Tiny crazy tank is tiny and crazy

"Omni wheels" are wheels whose rims are made out of rollers, installed with their axles perpendicular to the wheel's axle.

If you install the omni wheels so their axles point out diagonally from the vehicle's chassis, as is the case in the above Lego construction, you get full 2D maneuverability, unexciting drive efficiency, and a vehicle that won't roll sideways down a hill.

If you install the omni wheels parallel to the sides of the chassis, then the vehicle will want to roll sideways down a hill. But you may be willing to accept this, in return for something that handles like this demented little beastie:

(Note the camera car, also made from Lego!)

It's called "Metal Grudge" (on account of having the same cartoonish proportions as the tanks in the Metal Slug games), and it's basically just a skid-steer machine, like a tank or "Bobcat" loader.

Easily switchable

Plenty of motor power and those crazy flailing omni wheels make it a lot funnier than standard skid steer, though.

Metal Grudge was made by prolific Lego builder Peer Kreuger (so was the slow omniwheel platform).

He's here on Flickr, and here on YouTube.

14 Responses to “Tiny crazy tank is tiny and crazy”

  1. n17ikh Says:

    Awesome! I want one, but in about the right size to have a racing bucket seat and powered by a big engine. Powersliding around fields in that thing would be my idea of a fun evening.

  2. jesselives Says:

    I'm having some trouble understanding exactly what advantage the arrangement of the wheels provide to the tank. Care to explain it for someone less well-versed in this kind of technology? :)

  3. clayton.lee Says:

    I'm having some trouble understanding exactly what advantage the arrangement of the wheels provide to the tank.

    I could be wrong, but I think the key is that the wheels allow the momentum of the Metal Grudge to continue on sideways while it is spinning.

    If you tried the maneuvers in the video in a vehicle with tracks or wheels orientated in the normal fashion, I expect the forward momentum of the vehicle would cause it to roll once it approached 90 degrees of the way through the 180 degree turn.

    Instead, the sideways facing wheels allow it to continue to roll sideway.

    Think of walking down a shopping aisle with a trolley, and spinning the trolley through 360 degrees while still moving forward, and then compare that with trying to do the same thing with something that has two or more wheels fixed in the direction of travel.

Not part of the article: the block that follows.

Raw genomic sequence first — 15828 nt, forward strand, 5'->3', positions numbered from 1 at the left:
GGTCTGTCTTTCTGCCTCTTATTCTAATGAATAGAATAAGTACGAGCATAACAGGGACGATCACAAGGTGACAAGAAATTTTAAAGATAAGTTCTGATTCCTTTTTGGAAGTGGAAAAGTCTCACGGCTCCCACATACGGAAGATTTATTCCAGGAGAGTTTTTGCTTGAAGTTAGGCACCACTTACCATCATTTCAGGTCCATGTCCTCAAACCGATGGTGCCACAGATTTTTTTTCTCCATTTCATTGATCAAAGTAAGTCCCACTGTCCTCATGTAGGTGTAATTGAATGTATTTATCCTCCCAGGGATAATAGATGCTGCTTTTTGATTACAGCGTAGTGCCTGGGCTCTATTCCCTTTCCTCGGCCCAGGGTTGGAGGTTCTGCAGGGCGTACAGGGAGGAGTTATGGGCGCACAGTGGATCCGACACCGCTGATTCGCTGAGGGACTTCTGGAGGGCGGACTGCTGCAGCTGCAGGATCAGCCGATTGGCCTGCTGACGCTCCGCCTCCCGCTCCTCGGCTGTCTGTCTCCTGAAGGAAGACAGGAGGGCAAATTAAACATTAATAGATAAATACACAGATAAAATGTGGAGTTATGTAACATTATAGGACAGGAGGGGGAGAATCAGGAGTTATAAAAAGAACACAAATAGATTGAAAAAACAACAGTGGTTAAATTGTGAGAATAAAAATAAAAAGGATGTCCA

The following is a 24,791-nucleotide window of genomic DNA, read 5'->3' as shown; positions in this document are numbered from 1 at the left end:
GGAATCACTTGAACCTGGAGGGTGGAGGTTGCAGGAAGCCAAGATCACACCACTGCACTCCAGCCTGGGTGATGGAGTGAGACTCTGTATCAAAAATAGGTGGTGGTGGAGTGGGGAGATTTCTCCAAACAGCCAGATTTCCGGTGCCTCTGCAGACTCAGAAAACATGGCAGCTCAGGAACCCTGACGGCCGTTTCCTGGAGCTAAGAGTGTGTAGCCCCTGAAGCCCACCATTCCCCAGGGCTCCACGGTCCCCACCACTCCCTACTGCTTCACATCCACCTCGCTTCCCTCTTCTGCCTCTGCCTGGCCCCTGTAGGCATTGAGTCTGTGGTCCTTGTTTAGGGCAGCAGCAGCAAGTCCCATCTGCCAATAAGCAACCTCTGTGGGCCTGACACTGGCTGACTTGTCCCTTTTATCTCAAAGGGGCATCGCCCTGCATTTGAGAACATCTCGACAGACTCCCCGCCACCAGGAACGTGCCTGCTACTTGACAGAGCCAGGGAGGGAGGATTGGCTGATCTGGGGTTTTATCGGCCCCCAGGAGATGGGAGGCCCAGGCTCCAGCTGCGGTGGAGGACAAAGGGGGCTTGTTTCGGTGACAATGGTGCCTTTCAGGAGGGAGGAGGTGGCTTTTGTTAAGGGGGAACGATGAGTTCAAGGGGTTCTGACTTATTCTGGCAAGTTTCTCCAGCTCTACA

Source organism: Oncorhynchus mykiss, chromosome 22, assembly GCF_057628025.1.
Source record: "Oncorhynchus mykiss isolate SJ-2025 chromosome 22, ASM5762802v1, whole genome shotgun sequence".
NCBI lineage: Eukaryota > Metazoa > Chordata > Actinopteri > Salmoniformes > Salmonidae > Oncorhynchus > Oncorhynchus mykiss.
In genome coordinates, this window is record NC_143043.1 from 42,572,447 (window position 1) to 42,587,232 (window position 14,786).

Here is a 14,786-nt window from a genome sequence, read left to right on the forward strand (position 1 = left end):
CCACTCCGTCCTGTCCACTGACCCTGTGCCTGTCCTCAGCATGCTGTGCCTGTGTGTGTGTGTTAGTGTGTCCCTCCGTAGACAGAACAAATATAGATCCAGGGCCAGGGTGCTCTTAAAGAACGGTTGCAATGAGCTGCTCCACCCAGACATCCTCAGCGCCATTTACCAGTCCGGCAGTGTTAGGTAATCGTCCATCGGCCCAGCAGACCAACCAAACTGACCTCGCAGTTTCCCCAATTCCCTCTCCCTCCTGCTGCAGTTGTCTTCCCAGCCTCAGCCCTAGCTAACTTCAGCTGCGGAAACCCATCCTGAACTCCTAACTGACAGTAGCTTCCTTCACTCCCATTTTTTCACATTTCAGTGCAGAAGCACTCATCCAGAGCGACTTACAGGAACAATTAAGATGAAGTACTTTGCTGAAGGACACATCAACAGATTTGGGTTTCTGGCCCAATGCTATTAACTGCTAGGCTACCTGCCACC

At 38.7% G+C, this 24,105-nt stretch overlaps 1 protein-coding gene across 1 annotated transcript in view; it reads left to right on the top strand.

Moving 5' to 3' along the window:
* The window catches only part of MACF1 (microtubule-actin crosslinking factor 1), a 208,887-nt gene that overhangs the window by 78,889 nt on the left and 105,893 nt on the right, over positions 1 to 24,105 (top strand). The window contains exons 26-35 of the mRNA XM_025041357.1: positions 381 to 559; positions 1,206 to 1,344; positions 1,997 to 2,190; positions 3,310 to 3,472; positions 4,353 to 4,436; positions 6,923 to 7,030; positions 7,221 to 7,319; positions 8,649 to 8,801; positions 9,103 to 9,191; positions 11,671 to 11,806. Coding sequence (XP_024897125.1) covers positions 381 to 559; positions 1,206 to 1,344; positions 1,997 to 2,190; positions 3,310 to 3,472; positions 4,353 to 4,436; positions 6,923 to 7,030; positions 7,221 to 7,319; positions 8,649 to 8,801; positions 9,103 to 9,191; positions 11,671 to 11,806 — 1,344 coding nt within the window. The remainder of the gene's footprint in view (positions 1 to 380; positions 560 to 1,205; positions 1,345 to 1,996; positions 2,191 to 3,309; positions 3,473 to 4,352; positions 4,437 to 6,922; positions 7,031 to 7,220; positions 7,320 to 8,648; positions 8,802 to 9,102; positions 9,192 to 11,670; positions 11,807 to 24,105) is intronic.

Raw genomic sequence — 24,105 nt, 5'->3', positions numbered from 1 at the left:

Which reminds me of why it is so hard to use those carts you find in libraries.....

  4. pmckinnon Says:

    Hi guys,
    Like your creation. If you'd like to see more omni-directional wheels in action you might like to search under "rotacaster robotics" on youtube. Ready to go on the Lego Mindstorm NXT gear.

  5. Buckermann Says:

    "This video is not available in your country"

    Rant: [long list of obscenities]

    Declaration: *sigh*

  6. mahjqa Says:

    Buckermann; here are the two videos mirrored on Flickr.

    Omniwheel platform:
    Metal Grudge:

    Daniel; thank you for blogging me and the informative writeup. Being on 'How To Spot A Psychopath' is a great honor.

  7. Buckermann Says:

    Thanks mahjga, very interesting indeed.

    And just in case: my [long list of obscenities] wasn't directed at you, just generally at the current state of internet copyright nonsense.

  8. Shadowex3 Says:

    Clayton: Sounds like your trolleys are a lot easier to use than american shopping carts (trolleys). Ours have fixed rear wheels, so we're acutely aware of the limitations on their maneuverability.

  9. RichVR Says:

    Dan, are you okay? Just heard about the flooding. Hope everything is safe for you and your family.

  10. Daniel Rutter Says:

    It's raining a lot here too, but, (a) I'm in New South Wales, not Queensland and (b) we're 1km above sea level here, with a few minor waterfalls but no rivers. So my inconvenience extends only to the feeding of damp cockatoos, instead of dry ones.

    Thanks for worrying, but your worry is mis-aimed :-).

  11. RichVR Says:

    Wasn't sure where you were located. Glad to hear you're doing well. Give my regards to the birds.

  12. Andrew Says:

    I'm intrigued by the diagonal wheels.

    They could make my motorised wheelchair much more manoeuvrable, but they look like they'd rip up carpet.

    Oh, I've been meaning to ask you for a while... you're not Paris Portingale are you? ...but then I guess you wouldn't answer honestly if you were.

  13. ksevcik Says:

    Omni-wheels? Killough platform? That's grade-school stuff. If you're looking for brain-bending maneuverability, then you want Mecanum wheels:
    Mecanum Wheel

    Videos Mecanum drives being tested by some high-schoolers:
    Chop Shop team 166 Mecanum Wheel Drive number 3

    Mecanums are theoretically 100% efficient. If your rollers aren't slipping, you only have losses from the bearings in the rollers.

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